The Colors of the Altiplano

In a recent letter to our supporters, we mentioned that our publicity materials are nearly always in black and white. We believe you want us to spend your donations on the Bolivian people, not glossy colored mailings. Unfortunately, the black and white pictures can’t show the beautiful colors on the Altiplano. Click here for our media gallery to see these pictures in full color. If you want to see the pictures from our most recent letter, go to our Global Giving project page.

As you click on the pictures, you might look for the red ponchos and aguayos, important artifacts of the Altiplano culture.

El Poncho Rojo

Mallkus, or traditional village leaders, from the community of Condoroca. These men have black ponchos covering their red ponchos. Also notice the whips and small bags.

In many of these pictures you will see men dressed in the a striped red poncho. This poncho is a traditional symbol of authority on the Altiplano. The men will also wear a hat, scarf and small woven bag which contains coca leaves and a small amount alcohol. The full attire includes a ceremonial whip – another symbol of authority in the villages.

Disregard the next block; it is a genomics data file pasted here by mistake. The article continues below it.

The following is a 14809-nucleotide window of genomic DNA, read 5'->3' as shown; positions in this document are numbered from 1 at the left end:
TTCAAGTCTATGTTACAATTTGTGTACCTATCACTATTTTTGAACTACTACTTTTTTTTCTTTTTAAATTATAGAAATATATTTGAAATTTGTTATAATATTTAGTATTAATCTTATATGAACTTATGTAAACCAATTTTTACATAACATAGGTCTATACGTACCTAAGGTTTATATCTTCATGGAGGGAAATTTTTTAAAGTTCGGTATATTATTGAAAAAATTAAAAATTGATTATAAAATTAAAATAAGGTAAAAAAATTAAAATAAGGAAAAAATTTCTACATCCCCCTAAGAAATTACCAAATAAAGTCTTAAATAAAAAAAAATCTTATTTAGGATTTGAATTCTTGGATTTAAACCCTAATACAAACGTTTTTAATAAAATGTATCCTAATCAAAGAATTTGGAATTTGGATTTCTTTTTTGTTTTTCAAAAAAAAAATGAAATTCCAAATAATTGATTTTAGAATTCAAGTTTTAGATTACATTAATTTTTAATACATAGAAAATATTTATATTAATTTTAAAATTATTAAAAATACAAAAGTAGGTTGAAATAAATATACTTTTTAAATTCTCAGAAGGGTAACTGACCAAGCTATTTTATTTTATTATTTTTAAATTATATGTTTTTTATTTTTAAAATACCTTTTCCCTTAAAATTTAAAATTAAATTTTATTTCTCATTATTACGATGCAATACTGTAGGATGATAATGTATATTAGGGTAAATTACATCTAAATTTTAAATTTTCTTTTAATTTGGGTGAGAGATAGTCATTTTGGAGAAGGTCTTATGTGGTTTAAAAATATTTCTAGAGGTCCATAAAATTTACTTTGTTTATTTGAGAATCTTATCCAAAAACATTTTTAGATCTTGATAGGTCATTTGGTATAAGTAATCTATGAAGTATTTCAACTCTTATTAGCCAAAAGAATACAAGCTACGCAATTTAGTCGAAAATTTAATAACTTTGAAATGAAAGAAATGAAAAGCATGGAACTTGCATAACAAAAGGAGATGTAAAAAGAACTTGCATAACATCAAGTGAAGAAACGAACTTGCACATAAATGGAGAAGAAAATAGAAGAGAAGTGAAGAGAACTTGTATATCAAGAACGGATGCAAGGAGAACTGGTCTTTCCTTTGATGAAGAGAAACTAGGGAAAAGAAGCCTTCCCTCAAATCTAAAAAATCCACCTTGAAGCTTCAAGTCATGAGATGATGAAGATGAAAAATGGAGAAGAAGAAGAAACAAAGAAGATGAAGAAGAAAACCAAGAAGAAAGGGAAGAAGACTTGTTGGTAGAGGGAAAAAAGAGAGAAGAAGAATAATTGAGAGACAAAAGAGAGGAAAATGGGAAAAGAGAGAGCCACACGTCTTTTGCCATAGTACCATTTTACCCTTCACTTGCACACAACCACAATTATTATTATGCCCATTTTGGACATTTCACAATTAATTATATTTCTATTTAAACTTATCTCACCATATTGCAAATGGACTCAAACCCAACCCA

Villages will present a red poncho as a gift to express their appreciation for their QBL water supply or greenhouses. Gifts may include a combination of the poncho, the scarf, achullo (the woven hat with ear coverings) or a flower garland. Visitors might also be showered with confetti or flower petals. These expressions of gratitude are deeply heartwarming and very much part of the Aymara culture. We often pass on the gifts to our supporters – they are the ones who made the project possible.

The project leader in the community of Pachacuti presenting Robert with a gift of a red poncho and a garland of flowers. Click on the picture to see the full size.

The Aguayo

Even while dancing, the aguayo is a constant companion on the Altiplano.

You will see many of the women with a large colorful woven cloth slung around their backs. This is the aguayo and is used to carry personal belongings. When gathering for their shared meals the women spread their aguayo along the ground and lay their food on top. The aguayos also serve to carry babies. In La Paz the aguayo is one of the more persistent traditional customs as the women move from rural to city living. Wearing the aguayo and unique bowler hat is a demonstration of their pride in being Aymara.

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